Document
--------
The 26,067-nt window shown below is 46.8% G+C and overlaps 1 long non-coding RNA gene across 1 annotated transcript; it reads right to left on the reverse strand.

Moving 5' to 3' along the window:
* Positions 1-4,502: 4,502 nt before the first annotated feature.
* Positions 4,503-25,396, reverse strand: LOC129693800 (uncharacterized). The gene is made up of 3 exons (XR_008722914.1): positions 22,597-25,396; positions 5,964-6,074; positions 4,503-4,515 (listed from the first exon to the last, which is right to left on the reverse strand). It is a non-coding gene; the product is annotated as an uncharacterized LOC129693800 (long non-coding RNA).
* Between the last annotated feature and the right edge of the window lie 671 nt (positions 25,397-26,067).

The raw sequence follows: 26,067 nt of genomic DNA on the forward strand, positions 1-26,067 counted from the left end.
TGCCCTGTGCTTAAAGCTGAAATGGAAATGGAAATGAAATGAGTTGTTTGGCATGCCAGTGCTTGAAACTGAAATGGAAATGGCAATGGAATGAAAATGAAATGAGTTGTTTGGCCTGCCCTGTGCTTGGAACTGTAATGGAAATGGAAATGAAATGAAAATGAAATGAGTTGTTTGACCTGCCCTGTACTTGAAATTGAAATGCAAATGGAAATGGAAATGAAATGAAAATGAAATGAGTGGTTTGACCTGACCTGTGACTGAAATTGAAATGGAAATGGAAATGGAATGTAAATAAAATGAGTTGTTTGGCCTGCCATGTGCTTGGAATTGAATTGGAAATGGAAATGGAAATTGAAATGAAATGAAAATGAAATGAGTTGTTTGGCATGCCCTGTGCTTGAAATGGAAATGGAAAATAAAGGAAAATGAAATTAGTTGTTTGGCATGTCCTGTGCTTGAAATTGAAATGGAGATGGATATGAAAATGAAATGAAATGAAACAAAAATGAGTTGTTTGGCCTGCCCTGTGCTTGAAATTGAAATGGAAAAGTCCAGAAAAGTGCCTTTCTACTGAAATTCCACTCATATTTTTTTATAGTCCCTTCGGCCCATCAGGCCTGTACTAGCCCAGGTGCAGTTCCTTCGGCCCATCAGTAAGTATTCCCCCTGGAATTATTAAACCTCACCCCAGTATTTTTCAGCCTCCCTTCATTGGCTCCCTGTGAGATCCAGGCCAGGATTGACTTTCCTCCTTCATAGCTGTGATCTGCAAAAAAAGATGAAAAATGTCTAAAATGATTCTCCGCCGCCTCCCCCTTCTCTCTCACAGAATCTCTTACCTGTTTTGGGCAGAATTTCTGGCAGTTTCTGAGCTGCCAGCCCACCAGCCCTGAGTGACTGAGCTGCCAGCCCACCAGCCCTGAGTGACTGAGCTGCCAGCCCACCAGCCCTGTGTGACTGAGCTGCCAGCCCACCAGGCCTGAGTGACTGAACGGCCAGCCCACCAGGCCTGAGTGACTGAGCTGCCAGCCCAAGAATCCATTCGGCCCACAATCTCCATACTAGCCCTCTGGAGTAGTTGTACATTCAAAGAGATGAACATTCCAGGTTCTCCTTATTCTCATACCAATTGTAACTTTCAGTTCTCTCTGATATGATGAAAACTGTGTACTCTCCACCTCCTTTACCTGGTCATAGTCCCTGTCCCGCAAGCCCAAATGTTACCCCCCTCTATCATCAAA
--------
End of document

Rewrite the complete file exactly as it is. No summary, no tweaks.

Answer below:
The 26,067-nt window shown below is 46.8% G+C and overlaps 1 long non-coding RNA gene across 1 annotated transcript; it reads right to left on the reverse strand.

Moving 5' to 3' along the window:
* Positions 1-4,502: 4,502 nt before the first annotated feature.
* Positions 4,503-25,396, reverse strand: LOC129693800 (uncharacterized). The gene is made up of 3 exons (XR_008722914.1): positions 22,597-25,396; positions 5,964-6,074; positions 4,503-4,515 (listed from the first exon to the last, which is right to left on the reverse strand). It is a non-coding gene; the product is annotated as an uncharacterized LOC129693800 (long non-coding RNA).
* Between the last annotated feature and the right edge of the window lie 671 nt (positions 25,397-26,067).

The raw sequence follows: 26,067 nt of genomic DNA on the forward strand, positions 1-26,067 counted from the left end.
TGCCCTGTGCTTAAAGCTGAAATGGAAATGGAAATGAAATGAGTTGTTTGGCATGCCAGTGCTTGAAACTGAAATGGAAATGGCAATGGAATGAAAATGAAATGAGTTGTTTGGCCTGCCCTGTGCTTGGAACTGTAATGGAAATGGAAATGAAATGAAAATGAAATGAGTTGTTTGACCTGCCCTGTACTTGAAATTGAAATGCAAATGGAAATGGAAATGAAATGAAAATGAAATGAGTGGTTTGACCTGACCTGTGACTGAAATTGAAATGGAAATGGAAATGGAATGTAAATAAAATGAGTTGTTTGGCCTGCCATGTGCTTGGAATTGAATTGGAAATGGAAATGGAAATTGAAATGAAATGAAAATGAAATGAGTTGTTTGGCATGCCCTGTGCTTGAAATGGAAATGGAAAATAAAGGAAAATGAAATTAGTTGTTTGGCATGTCCTGTGCTTGAAATTGAAATGGAGATGGATATGAAAATGAAATGAAATGAAACAAAAATGAGTTGTTTGGCCTGCCCTGTGCTTGAAATTGAAATGGAAAAGTCCAGAAAAGTGCCTTTCTACTGAAATTCCACTCATATTTTTTTATAGTCCCTTCGGCCCATCAGGCCTGTACTAGCCCAGGTGCAGTTCCTTCGGCCCATCAGTAAGTATTCCCCCTGGAATTATTAAACCTCACCCCAGTATTTTTCAGCCTCCCTTCATTGGCTCCCTGTGAGATCCAGGCCAGGATTGACTTTCCTCCTTCATAGCTGTGATCTGCAAAAAAAGATGAAAAATGTCTAAAATGATTCTCCGCCGCCTCCCCCTTCTCTCTCACAGAATCTCTTACCTGTTTTGGGCAGAATTTCTGGCAGTTTCTGAGCTGCCAGCCCACCAGCCCTGAGTGACTGAGCTGCCAGCCCACCAGCCCTGAGTGACTGAGCTGCCAGCCCACCAGCCCTGTGTGACTGAGCTGCCAGCCCACCAGGCCTGAGTGACTGAACGGCCAGCCCACCAGGCCTGAGTGACTGAGCTGCCAGCCCAAGAATCCATTCGGCCCACAATCTCCATACTAGCCCTCTGGAGTAGTTGTACATTCAAAGAGATGAACATTCCAGGTTCTCCTTATTCTCATACCAATTGTAACTTTCAGTTCTCTCTGATATGATGAAAACTGTGTACTCTCCACCTCCTTTACCTGGTCATAGTCCCTGTCCCGCAAGCCCAAATGTTACCCCCCTCTATCATCAAA